The Episcopal Ministry Act of Synod requires no 'consultation' with all members of the electoral role (through an 'extraordinary parochial meeting' or by any other means); and could not, in any case, require members of a PCC to vote according to any advice so given.

Whilst it is perfectly reasonable for the House of Bishops to draw up a Code of Practice regulating its own conduct, it cannot expect others to be obliged by anything more - or less - than the law.

 

 

 

The Blackburn Report, reviewing the working of the Episcopal Ministry Act of Synod after five years, has finally appeared and is to be debated at York. It has been a remarkable exercise. Mounds of written evidence were submitted by the great, the good and the not so good, and countless interviews were conducted (at one of which the 'tone' of this magazine - not, we would have thought, part of the Working Party's remit - was a principal topic of discussion!).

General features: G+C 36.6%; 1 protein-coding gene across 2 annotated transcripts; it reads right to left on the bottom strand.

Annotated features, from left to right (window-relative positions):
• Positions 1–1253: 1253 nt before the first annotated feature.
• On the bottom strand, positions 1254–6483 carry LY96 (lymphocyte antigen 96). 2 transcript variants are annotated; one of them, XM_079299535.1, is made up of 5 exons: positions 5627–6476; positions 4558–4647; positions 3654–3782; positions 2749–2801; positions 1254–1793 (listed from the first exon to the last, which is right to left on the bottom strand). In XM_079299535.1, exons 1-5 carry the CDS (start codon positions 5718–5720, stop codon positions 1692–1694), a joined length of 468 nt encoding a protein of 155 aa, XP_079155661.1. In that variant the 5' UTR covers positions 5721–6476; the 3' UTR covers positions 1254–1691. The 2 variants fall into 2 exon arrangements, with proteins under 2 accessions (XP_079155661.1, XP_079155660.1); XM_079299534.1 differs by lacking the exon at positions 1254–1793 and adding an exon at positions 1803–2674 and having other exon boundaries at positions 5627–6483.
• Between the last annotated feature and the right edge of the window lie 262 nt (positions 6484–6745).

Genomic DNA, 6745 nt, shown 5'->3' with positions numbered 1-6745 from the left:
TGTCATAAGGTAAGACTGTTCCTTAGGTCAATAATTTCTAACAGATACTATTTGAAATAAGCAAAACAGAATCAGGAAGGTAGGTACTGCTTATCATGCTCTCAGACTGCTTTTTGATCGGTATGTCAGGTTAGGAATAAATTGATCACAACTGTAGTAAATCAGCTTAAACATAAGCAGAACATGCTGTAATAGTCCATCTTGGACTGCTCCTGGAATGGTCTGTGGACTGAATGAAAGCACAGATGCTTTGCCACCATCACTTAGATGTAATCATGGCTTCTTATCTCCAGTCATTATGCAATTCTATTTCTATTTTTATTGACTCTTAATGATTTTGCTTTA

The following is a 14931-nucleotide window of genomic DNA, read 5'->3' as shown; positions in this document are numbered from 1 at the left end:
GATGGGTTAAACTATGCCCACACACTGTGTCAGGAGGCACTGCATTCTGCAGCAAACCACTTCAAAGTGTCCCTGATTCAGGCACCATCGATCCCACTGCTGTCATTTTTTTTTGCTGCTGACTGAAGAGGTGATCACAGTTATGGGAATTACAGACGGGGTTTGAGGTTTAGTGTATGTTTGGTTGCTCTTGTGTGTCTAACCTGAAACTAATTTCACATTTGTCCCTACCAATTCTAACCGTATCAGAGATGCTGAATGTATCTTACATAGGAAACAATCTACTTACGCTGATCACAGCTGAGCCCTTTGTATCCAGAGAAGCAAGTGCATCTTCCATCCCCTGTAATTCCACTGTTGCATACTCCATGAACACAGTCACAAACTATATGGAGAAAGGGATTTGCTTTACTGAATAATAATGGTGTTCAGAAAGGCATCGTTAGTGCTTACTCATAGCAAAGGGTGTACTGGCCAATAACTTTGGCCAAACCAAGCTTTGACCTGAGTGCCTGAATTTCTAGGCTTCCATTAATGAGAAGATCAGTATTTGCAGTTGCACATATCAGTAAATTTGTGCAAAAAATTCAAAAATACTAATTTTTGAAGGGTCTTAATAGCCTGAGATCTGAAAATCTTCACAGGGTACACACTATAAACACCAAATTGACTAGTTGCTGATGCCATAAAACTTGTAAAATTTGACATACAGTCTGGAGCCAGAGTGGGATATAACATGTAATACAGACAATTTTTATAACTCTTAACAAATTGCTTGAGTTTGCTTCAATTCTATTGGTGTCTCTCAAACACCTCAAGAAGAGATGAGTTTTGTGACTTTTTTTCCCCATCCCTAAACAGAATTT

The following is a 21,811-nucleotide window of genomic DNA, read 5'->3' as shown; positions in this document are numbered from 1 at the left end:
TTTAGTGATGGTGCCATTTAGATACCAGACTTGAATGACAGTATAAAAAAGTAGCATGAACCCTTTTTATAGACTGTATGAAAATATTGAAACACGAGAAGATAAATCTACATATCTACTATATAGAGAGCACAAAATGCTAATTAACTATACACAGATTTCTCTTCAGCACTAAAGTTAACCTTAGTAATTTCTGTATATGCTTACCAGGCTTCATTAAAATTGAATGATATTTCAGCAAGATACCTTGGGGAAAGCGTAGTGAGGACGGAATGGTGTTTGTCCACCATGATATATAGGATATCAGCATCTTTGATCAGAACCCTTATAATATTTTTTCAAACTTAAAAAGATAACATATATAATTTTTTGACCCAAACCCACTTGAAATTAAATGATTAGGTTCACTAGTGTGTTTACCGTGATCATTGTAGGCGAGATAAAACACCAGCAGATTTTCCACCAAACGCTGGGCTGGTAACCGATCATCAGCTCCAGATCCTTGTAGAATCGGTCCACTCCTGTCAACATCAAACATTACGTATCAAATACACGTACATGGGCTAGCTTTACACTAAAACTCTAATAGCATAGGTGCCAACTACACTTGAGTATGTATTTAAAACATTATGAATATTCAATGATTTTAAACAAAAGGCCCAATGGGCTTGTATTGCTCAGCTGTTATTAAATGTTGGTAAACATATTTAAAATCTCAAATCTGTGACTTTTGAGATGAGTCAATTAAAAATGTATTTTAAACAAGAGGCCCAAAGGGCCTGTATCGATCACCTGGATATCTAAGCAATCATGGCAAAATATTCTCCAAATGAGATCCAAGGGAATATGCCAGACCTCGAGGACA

Accounts of mounting difficulties in the House of Bishops (with the Bishops of Salisbury and Chester leading the attack) had suggested a more controversial document than the one which reached Synod members at the end of June. But the status of the document should be noted. It comes (as they say in Synodical circles) with only the authority of the Working Party which produced it.

That means, of course that it is not (as many expected) a further exercise in episcopal collegiality. Bishops (like anyone else) will be free to speak against its proposals in the Synod, and ignore its recommendations whatever the Synod thinks about them. We will be watching the 'open process of reception' on which the Blackburn Commission's proposals now enter with mounting interest.